This paper started in 1869 and has run continuously. For this reason it is a valuable source of information and trends in the history of Pacific people.
Up until WW1 the paper was European centric and only recorded accidents etc of the native people. But then something amazing happened which all centered around one man, Ratu Joseva Sukuna who later became the first Prime Minster of Fiji.
A chief's son, he was sponsored by the Fijian government to study law in Britain. When WW1 started he tried to enlist in Britain but was told that they were not accepting native colonials. Later on, after Britain's army had been decimated, they would accept anyone but by that time Ratu Sukuna had travelled to France and had joined the French Foreign Legion where he rose to Lieutenant and had been awarded a Medaille Militaire. He was wounded in the battle of Champagne and returned to Fiji.
During the war, officers of any sort were saluted in the street. They commanded respect. But some Europeans complained to the editor of the Fiji Times about saluting Ratu Sukuna. The editor reminded them that Ratu Sukuna had fought for them and had been wounded for them and that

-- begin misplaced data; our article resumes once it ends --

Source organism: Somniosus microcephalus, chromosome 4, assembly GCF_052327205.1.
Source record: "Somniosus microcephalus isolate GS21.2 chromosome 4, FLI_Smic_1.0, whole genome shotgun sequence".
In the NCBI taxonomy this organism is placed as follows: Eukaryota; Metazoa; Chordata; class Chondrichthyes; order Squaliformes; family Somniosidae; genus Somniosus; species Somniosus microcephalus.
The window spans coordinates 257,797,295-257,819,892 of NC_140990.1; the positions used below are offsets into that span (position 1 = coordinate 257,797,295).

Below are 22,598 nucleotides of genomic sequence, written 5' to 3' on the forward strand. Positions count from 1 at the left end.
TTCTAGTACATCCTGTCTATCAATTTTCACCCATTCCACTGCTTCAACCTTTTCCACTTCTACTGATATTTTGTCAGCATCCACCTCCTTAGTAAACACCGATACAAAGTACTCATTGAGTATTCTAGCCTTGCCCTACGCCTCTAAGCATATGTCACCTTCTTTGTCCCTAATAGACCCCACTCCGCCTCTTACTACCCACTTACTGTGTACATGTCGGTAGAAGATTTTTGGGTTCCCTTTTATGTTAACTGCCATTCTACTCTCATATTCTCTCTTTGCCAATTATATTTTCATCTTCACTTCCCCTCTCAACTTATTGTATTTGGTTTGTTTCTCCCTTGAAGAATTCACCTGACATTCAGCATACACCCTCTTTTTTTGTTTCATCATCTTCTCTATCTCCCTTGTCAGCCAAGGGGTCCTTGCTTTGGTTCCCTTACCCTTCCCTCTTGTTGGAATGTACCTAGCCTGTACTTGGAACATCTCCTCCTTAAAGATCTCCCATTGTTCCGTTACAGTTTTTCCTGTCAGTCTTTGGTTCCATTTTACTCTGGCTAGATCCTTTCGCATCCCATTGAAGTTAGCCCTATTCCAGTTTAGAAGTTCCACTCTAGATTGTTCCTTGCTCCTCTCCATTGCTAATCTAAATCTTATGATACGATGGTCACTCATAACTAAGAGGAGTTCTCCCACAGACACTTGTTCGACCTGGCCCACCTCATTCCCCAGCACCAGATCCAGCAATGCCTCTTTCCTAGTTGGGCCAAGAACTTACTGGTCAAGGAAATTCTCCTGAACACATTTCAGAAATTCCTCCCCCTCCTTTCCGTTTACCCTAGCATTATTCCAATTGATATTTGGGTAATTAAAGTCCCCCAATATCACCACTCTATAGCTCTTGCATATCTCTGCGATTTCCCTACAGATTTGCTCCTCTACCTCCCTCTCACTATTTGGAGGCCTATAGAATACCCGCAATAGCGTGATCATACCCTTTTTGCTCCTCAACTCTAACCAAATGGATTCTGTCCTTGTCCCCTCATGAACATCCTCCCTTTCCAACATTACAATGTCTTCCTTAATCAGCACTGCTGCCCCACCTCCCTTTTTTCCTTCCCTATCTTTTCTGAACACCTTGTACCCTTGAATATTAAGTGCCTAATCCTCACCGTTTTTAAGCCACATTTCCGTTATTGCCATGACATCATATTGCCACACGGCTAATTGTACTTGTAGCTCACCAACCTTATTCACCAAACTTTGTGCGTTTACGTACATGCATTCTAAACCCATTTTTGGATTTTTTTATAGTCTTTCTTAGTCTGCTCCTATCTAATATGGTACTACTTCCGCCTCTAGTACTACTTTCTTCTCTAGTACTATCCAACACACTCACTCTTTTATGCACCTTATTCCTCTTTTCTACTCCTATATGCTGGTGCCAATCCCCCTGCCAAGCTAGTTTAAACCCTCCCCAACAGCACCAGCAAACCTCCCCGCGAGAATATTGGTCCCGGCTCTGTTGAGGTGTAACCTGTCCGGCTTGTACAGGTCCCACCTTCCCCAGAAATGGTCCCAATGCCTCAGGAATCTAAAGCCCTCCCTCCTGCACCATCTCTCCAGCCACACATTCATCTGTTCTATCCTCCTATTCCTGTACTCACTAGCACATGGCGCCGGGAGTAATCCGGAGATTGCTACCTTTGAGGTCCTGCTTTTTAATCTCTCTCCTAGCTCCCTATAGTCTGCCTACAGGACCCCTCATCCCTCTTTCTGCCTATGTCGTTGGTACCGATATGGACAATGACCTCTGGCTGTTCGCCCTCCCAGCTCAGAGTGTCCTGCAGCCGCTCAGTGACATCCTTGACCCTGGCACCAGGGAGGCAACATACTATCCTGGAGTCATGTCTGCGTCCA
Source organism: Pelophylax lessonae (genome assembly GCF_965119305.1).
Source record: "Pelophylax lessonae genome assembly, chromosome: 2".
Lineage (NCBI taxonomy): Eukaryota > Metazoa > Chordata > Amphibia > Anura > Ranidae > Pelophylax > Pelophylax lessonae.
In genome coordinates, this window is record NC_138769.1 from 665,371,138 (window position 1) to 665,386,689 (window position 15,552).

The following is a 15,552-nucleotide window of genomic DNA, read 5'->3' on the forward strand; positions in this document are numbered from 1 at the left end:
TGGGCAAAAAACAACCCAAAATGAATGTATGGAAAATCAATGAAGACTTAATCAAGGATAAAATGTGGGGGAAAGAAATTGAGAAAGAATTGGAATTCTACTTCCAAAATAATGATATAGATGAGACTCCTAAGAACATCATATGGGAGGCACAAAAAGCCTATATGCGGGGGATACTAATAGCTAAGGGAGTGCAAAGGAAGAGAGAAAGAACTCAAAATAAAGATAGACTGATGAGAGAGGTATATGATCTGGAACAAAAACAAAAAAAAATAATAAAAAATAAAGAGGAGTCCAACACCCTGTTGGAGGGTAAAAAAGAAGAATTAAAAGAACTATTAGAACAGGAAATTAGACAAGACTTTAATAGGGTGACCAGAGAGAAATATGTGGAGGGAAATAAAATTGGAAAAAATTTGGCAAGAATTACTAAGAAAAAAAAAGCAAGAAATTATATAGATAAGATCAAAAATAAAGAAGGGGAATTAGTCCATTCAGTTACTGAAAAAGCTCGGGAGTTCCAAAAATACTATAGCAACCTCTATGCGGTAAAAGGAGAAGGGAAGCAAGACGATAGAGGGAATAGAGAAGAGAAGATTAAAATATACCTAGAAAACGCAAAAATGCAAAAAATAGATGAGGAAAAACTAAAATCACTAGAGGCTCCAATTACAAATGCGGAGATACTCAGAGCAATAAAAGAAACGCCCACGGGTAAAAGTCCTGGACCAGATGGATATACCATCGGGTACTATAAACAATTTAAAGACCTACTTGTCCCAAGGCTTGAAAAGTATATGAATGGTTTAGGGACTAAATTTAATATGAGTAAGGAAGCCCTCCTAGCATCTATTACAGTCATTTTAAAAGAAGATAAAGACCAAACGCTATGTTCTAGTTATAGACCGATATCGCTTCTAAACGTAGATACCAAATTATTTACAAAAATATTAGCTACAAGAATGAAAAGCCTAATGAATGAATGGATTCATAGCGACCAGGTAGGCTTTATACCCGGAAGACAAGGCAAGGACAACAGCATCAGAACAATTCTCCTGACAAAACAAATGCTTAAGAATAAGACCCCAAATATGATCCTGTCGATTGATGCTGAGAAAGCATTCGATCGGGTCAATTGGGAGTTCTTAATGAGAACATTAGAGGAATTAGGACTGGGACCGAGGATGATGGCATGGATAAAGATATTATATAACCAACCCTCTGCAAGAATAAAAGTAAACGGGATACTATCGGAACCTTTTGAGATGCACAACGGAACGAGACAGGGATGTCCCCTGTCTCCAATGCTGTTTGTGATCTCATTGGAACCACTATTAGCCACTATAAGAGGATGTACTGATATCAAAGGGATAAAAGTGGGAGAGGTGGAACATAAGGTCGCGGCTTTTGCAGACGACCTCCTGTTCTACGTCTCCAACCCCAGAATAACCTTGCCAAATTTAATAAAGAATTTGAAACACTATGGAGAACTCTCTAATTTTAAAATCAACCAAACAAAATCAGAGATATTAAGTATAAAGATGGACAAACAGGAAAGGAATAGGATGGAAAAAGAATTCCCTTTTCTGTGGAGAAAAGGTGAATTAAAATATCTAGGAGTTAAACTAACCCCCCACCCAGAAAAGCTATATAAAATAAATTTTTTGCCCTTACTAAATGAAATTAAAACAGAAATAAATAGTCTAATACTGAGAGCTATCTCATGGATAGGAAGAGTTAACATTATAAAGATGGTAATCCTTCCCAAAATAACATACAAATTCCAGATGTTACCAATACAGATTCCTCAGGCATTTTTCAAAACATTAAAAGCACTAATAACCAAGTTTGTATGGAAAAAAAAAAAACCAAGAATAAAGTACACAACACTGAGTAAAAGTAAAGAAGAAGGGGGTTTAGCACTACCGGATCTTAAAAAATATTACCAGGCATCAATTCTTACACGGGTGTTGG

yes, they should salute him. After this date, the tone of the paper changed to include more news and articles about the native people and the Indians in Fiji.
At the present time the Fijian Times is owned by Rupert Murdoch of Australia and Fiji's military dictator, Frank Bainimarama, censors it and has even threatened to close it down. We hope sincerely that this newspaper survives.
There are two places for obtaining the Fiji Times on microfilm in New Zealand, the National Library and Massey University Library. It is available for inter-loan and Massey University's copy would be the best, it's probably more under-utilised.
Thanks to Christine Liava'a for this information.